Justin Rose’s US Open win at the lush Merion two years ago may seem insignificant at Chambers Bay, where the second major of 2015 will be played in links conditions.
Rory McIlroy returns to the US Open with a tale of three majors. His Open Championship victory at Royal Liverpool last July is pertinent in respect of Chambers Bay, given it endorsed an ability to win on a links venue.
Golf tends to supply a steady stream of prodigies and at the US Open this week at Chambers Bay another teenager breaks through to the big time.
Miguel Ángel Jiménez has no interest in altering the perception of him and dealing with the surprise that continues to surround the ability of this rich-living 51-year-old to compete in serious golf events.
The latest indication that golf will survive and maybe even prosper without Tiger Woods as a leading contender arrived from the R&A this week.
Whether through external pressure, charity commitments or basic matters of technicality, Rory McIlroy’s Irish Open trouble will linger for another year as he missed the cut.
Rory McIlroy and Rickie Fowler might appear too young for reflective glances towards their youth, but the reality of this week suggests otherwise.
It looked pertinent in more ways than one that Sir Alex Ferguson took to a London stage alongside the bulk of Europe’s latest, victorious Ryder Cup team last week.
Darren Clarke, Europe’s Ryder Cup captain, has shrugged off any notion of US crowds negatively impacting on the performance of Sergio García at Hazeltine in September 2016.
Had the nerveless Sunday procession in Surrey been carried out by a better-known name than An Byeong-hun, it would inevitably be hailed as one of the finest golf performances of this or many other seasons.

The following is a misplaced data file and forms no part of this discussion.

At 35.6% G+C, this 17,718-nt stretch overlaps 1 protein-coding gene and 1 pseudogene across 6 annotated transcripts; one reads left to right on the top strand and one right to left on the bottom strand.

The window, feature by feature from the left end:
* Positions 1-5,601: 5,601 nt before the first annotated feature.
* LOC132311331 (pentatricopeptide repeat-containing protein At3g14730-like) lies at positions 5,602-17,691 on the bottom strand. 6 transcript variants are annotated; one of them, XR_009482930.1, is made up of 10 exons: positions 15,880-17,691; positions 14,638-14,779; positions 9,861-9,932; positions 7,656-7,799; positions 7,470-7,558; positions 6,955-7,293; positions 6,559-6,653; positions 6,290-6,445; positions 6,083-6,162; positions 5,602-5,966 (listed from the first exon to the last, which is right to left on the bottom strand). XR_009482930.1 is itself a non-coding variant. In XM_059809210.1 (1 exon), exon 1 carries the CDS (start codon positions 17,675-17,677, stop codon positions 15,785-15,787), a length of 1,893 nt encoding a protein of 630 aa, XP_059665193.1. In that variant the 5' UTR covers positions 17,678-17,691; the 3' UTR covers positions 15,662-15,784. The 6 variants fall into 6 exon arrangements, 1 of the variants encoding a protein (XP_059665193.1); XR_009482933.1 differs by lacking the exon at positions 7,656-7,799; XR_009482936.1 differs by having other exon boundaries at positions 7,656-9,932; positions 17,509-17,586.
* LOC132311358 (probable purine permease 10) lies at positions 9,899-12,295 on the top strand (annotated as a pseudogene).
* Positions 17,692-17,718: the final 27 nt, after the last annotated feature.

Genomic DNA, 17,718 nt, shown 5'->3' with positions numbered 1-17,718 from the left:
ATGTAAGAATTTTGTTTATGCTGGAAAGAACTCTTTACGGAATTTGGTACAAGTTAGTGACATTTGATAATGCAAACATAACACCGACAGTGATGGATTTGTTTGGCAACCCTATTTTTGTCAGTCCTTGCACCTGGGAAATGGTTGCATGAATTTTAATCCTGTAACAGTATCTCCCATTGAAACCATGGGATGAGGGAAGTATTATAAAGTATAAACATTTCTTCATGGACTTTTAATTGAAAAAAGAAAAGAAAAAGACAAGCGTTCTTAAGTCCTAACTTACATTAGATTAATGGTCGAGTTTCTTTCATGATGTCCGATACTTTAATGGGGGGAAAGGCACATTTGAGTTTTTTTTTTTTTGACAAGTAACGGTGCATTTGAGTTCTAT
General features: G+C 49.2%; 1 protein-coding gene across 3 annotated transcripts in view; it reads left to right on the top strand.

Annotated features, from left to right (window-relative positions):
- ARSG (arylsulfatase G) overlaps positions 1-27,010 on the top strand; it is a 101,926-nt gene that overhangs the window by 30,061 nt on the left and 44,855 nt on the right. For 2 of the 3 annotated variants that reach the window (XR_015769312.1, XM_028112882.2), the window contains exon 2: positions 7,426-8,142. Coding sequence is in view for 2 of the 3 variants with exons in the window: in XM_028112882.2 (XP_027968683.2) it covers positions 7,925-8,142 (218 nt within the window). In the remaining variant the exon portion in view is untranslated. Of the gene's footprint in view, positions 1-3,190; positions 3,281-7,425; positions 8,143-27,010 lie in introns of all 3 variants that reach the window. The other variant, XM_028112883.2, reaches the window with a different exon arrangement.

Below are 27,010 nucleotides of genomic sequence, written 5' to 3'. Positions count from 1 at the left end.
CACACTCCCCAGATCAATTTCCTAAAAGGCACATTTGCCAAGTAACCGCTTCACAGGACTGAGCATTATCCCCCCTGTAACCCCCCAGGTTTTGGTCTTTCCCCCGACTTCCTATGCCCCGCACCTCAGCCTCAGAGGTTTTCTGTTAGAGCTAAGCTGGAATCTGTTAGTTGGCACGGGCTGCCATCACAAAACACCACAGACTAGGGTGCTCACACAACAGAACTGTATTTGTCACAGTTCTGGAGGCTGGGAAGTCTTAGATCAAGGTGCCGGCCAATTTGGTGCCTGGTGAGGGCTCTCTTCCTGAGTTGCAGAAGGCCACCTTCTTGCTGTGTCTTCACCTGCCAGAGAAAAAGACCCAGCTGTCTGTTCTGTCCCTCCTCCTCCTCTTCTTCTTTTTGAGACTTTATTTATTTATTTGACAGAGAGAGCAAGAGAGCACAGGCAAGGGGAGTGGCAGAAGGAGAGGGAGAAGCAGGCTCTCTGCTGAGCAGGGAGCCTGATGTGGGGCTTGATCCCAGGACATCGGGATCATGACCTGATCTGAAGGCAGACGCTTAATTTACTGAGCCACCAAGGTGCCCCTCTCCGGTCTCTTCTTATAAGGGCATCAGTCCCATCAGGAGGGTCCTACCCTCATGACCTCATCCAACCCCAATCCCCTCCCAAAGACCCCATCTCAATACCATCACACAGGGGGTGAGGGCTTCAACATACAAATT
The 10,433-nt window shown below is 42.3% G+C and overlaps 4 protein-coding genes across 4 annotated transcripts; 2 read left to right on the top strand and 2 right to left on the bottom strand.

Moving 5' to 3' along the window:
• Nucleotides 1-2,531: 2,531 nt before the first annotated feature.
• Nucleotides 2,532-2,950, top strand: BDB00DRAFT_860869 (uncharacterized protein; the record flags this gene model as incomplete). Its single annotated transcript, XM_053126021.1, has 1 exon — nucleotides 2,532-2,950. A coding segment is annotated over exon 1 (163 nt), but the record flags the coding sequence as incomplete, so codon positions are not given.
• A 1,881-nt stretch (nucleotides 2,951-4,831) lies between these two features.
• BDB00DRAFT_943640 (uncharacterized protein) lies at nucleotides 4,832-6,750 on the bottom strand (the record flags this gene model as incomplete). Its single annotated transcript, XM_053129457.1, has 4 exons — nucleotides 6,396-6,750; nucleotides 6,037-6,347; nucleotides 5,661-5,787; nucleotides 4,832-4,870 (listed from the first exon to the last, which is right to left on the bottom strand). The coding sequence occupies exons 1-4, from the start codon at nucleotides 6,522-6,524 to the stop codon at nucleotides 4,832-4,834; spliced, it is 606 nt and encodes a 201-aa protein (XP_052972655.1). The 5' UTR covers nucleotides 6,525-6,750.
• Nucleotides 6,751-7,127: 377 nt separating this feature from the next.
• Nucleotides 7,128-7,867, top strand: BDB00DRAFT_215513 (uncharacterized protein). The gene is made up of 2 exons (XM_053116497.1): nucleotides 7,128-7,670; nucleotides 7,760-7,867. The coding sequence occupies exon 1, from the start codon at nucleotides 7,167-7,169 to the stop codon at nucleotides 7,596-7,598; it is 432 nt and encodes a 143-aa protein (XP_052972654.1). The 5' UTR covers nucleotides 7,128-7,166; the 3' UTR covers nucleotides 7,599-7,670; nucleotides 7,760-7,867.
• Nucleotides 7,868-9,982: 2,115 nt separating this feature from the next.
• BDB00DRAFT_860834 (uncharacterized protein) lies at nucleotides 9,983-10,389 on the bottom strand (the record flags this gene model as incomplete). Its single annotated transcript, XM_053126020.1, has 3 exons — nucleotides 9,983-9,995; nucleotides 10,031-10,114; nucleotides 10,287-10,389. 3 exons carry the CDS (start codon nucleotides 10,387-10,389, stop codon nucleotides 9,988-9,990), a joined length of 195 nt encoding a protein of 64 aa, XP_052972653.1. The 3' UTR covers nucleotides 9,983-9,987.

Sergio García believes British crowds at the Open are the best in the world and criticised those spectators elsewhere who make noise against players to put them off.
It was not meant to be this way for Sir Nick Faldo. The Old Course had its revenge on the man who tore it up 25 years ago and, while a valiant valediction was meant to be on the cards this week, these links and the late-afternoon wind had no time for sentiment.
Right until the very end Tom Watson was a gentleman.
Only the second Monday finish in history to an Open Championship is now planned, after severe wind disruption to an already weather-affected event.
Rickie Fowler has turned up this week with all the assurance of a man who is at peace with life and the challenge ahead in what has become his first multiple-win season and one he wants to enhance by carrying off a first major title.
Shortly before 6pm there was a changing of the guard at St Andrews, with Sir Nick Faldo waving his farewells to the Old Course galleries from the Swilcan Bridge on the 18th fairway while the three-ball of Dustin Johnson, Jordan Spieth and Hideki Matsuyama were all lining up birdie putts on the 1st green.
It would take something extraordinary for Rory McIlroy to claim the victory he arrived at Chambers Bay in pursuit of.
If golfing wisdom is to be believed, Open Championship skills take years to perfect.
Jordan Spieth, the bairn-faced assassin with the guile of a grandmaster, played his first round at the Old Course like it was his 50th.
Billy Horschel was in no doubt.
At 21 minutes past six on Thursday evening, Phil Mickelson was poised to etch his name into sporting folklore. The American had a 16ft putt at the 18th to become the first player to score 62 at a major championship.
This may have to be quite a show. The Open will fittingly begin with Royal Troon’s adopted son, Colin Montgomerie, attempting to fade an iron shot from the 1st tee at 6.35am on Thursday. By the time the third major of the year reaches its conclusion on Sunday evening in Ayrshire, perhaps talk of Rio and golf’s turbulent marriage with the Olympics will be temporarily suspended. One can but hope.